School Districts Petition to Up Owners’ Tax Assessments

Posted by Amrock

Some residents in Toledo, Ohio, were surprised by hikes on recent property tax notices, reports the Toledo Blade. The source of the property tax hike wasn’t a new tax levy measure, an increase in the local real estate market, or a reassessment by the county auditor. Local school districts have the right to file petitions for property assessments where the sale price exceeds the last assessed value by more than $50,000, says the report.

Districts seek “fair share” of tax revenue

The article reports on the elderly homeowner, Penny O’Brien, who bought a $300,000 condominium a year ago, budgeting $5,630 for annual taxes. However, a notice this year informed the retiree her annual taxes could go up to nearly $10,000.

Local public schools are reportedly allowed to contest the assessed values of properties, an opportunity Lucas County, Ohio school districts are taking advantage of. Officials told the news outlet the rule exists so that districts can collect their “fair share” of local tax revenue without asking voters to approve higher overall tax rates.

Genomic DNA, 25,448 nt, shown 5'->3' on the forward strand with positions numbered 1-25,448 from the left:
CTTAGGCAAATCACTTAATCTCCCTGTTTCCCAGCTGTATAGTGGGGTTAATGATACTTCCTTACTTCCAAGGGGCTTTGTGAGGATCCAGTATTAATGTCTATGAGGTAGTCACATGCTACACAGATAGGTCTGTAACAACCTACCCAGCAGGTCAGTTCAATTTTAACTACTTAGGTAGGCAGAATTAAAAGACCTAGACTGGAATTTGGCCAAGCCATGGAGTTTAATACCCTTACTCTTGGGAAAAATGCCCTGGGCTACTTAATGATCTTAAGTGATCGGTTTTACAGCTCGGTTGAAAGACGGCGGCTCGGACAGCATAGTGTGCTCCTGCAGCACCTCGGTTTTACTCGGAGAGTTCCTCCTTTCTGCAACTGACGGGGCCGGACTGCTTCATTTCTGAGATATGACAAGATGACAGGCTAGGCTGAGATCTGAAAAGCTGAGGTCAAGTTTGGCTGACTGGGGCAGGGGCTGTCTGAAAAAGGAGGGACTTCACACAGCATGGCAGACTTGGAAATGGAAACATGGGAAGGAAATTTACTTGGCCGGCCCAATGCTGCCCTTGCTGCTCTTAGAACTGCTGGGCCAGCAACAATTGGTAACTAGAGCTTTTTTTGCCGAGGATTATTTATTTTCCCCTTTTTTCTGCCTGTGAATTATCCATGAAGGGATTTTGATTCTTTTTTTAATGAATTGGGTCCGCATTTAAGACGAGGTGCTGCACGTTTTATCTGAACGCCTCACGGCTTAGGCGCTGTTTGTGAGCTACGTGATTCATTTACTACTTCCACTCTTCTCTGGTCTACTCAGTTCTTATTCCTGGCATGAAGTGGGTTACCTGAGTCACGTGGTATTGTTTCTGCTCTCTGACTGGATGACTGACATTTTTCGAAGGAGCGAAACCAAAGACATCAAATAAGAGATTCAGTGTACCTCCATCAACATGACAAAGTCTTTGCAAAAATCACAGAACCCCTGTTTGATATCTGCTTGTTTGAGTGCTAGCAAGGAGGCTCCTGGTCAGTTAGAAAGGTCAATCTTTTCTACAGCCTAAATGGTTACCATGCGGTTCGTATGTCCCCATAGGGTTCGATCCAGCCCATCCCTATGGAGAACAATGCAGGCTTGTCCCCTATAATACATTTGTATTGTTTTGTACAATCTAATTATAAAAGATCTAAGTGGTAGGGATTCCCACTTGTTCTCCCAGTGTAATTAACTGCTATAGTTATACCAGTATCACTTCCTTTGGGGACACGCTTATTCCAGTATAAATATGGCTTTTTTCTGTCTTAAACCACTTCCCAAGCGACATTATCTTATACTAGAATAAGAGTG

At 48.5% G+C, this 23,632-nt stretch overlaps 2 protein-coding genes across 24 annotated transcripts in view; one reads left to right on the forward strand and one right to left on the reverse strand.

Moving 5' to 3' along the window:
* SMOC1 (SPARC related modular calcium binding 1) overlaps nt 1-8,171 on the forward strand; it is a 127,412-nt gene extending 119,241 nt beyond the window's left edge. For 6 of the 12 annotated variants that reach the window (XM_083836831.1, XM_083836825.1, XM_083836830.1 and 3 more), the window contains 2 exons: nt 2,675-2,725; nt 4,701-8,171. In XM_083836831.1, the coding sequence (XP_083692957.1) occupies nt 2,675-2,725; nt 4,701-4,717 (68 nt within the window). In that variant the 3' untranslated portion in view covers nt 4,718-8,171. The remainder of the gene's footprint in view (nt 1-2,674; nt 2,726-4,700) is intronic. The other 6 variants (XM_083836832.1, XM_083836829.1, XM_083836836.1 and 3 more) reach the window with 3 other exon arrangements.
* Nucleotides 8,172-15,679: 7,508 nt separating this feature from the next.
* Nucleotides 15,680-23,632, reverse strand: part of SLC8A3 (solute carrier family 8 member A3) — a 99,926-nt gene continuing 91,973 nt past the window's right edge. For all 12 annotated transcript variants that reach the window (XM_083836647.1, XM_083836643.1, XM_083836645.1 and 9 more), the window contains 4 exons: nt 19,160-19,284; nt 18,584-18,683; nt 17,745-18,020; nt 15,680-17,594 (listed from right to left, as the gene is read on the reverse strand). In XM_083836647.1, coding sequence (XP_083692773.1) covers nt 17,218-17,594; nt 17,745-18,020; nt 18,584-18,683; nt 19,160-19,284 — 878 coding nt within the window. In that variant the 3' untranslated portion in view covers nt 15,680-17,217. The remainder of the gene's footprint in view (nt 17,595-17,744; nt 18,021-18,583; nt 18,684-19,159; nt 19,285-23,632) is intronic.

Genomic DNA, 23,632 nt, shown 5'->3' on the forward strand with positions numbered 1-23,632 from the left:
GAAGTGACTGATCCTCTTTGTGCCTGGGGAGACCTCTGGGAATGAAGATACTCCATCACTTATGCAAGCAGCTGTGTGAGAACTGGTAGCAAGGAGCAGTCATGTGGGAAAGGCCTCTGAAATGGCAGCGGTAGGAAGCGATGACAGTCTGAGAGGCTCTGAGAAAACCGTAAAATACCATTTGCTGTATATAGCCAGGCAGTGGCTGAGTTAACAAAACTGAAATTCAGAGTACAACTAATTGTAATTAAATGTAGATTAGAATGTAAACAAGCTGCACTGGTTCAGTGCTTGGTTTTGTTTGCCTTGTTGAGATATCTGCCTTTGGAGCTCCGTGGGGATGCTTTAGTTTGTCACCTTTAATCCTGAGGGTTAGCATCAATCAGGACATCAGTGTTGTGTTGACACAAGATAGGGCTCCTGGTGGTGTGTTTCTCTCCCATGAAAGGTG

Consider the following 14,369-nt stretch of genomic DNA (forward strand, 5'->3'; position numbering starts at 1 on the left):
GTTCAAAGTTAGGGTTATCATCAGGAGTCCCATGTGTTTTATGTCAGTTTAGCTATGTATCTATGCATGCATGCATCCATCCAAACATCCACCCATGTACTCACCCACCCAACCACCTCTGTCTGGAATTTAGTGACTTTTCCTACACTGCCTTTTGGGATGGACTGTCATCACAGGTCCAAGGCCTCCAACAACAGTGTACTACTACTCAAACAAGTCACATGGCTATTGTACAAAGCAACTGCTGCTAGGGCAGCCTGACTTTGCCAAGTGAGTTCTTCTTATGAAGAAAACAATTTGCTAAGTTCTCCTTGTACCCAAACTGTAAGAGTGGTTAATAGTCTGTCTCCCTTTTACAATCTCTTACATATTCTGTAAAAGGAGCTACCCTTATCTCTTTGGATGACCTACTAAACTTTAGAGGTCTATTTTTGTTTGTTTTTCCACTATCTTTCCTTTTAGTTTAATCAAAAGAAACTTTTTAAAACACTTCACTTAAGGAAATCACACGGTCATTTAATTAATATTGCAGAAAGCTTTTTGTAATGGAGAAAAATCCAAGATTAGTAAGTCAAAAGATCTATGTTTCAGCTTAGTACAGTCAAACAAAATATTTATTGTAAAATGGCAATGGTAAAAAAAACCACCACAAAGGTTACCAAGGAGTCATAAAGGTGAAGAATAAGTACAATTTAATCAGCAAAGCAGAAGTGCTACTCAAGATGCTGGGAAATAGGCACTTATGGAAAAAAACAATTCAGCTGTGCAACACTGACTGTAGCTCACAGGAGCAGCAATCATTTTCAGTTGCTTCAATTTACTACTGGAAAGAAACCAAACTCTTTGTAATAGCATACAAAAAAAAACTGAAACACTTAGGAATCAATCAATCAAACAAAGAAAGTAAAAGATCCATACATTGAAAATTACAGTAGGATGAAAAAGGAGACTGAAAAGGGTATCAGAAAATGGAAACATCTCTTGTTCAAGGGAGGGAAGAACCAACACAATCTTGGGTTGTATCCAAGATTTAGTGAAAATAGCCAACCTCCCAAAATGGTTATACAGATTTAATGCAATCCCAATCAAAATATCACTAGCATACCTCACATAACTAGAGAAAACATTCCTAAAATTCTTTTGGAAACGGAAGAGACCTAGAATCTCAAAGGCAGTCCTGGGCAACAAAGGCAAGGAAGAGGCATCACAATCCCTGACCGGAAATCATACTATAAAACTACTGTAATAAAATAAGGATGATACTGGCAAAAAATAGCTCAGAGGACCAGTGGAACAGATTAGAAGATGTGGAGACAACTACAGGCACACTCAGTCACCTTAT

Auditor says schools asking “too much” after levy increase

However, a local county auditor, Anita Lopez, told the news outlet the schools were asking “too much” of local taxpayers. School-initiated appeals reportedly climbed from 45 in 2015 to 256 in 2016. Lopez prefers for tax assessments to remain as is until 2018 when the Auditor’s Office will update all property valuations in the county. “It’s not fair. Especially when your school district isn’t financially struggling, and you just received a giant levy,” Lopez told reporters, citing a recently approved 5.7-mill levy expected to bring in $7.8 million for the school district.

A school board official argued the district was only filing appeals on properties it deems “undervalued, and therefore under-taxed.” In the case of O’Brien, the condo reportedly has an assessed value of $170,000. It sold in 2013 for $220,000 and, after upgrades, sold again in 2016 to O’Brien for $300,000. The article noted that while O’Brien voted for the levy increase, she is planning to contest the school district’s claim.

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